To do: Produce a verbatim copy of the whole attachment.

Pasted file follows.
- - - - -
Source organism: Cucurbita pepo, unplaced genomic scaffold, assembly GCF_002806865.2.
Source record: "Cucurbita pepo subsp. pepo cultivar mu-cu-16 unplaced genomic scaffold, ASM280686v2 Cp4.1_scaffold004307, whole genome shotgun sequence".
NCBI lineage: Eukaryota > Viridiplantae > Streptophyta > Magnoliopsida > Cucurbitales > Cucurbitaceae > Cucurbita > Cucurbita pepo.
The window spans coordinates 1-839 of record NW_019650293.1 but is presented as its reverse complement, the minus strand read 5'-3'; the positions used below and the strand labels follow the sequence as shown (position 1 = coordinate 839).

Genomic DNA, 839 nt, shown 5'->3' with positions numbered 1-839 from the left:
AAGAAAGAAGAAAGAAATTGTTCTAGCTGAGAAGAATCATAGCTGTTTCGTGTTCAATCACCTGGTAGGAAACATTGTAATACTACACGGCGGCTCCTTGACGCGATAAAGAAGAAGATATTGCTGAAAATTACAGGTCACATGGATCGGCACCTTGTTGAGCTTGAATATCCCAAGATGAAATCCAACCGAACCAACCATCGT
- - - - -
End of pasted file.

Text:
Source organism: Cucurbita pepo, unplaced genomic scaffold, assembly GCF_002806865.2.
Source record: "Cucurbita pepo subsp. pepo cultivar mu-cu-16 unplaced genomic scaffold, ASM280686v2 Cp4.1_scaffold004307, whole genome shotgun sequence".
NCBI lineage: Eukaryota > Viridiplantae > Streptophyta > Magnoliopsida > Cucurbitales > Cucurbitaceae > Cucurbita > Cucurbita pepo.
The window spans coordinates 1-839 of record NW_019650293.1 but is presented as its reverse complement, the minus strand read 5'-3'; the positions used below and the strand labels follow the sequence as shown (position 1 = coordinate 839).

Genomic DNA, 839 nt, shown 5'->3' with positions numbered 1-839 from the left:
AAGAAAGAAGAAAGAAATTGTTCTAGCTGAGAAGAATCATAGCTGTTTCGTGTTCAATCACCTGGTAGGAAACATTGTAATACTACACGGCGGCTCCTTGACGCGATAAAGAAGAAGATATTGCTGAAAATTACAGGTCACATGGATCGGCACCTTGTTGAGCTTGAATATCCCAAGATGAAATCCAACCGAACCAACCATCGT